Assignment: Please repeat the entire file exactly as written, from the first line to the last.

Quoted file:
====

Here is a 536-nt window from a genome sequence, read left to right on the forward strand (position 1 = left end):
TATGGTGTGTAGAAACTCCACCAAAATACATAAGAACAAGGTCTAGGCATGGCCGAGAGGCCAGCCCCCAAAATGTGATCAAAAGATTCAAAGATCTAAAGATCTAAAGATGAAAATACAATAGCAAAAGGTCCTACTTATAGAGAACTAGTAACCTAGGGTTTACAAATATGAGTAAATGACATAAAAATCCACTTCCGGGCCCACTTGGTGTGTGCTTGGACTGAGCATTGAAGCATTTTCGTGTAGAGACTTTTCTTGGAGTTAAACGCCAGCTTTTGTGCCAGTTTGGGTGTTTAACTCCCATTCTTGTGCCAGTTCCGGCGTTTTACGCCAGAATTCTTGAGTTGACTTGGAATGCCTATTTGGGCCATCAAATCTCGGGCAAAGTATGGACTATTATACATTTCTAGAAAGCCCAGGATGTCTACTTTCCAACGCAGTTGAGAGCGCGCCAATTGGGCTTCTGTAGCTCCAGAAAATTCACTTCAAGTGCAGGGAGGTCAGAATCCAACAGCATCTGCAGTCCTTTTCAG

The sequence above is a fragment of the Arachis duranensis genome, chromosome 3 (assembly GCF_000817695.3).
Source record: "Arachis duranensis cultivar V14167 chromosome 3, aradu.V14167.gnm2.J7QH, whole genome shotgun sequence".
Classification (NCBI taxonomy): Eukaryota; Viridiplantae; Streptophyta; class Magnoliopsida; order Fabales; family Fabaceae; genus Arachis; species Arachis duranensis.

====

Here is a 536-nt window from a genome sequence, read left to right on the forward strand (position 1 = left end):
TATGGTGTGTAGAAACTCCACCAAAATACATAAGAACAAGGTCTAGGCATGGCCGAGAGGCCAGCCCCCAAAATGTGATCAAAAGATTCAAAGATCTAAAGATCTAAAGATGAAAATACAATAGCAAAAGGTCCTACTTATAGAGAACTAGTAACCTAGGGTTTACAAATATGAGTAAATGACATAAAAATCCACTTCCGGGCCCACTTGGTGTGTGCTTGGACTGAGCATTGAAGCATTTTCGTGTAGAGACTTTTCTTGGAGTTAAACGCCAGCTTTTGTGCCAGTTTGGGTGTTTAACTCCCATTCTTGTGCCAGTTCCGGCGTTTTACGCCAGAATTCTTGAGTTGACTTGGAATGCCTATTTGGGCCATCAAATCTCGGGCAAAGTATGGACTATTATACATTTCTAGAAAGCCCAGGATGTCTACTTTCCAACGCAGTTGAGAGCGCGCCAATTGGGCTTCTGTAGCTCCAGAAAATTCACTTCAAGTGCAGGGAGGTCAGAATCCAACAGCATCTGCAGTCCTTTTCAG

The sequence above is a fragment of the Arachis duranensis genome, chromosome 3 (assembly GCF_000817695.3).
Source record: "Arachis duranensis cultivar V14167 chromosome 3, aradu.V14167.gnm2.J7QH, whole genome shotgun sequence".
Classification (NCBI taxonomy): Eukaryota; Viridiplantae; Streptophyta; class Magnoliopsida; order Fabales; family Fabaceae; genus Arachis; species Arachis duranensis.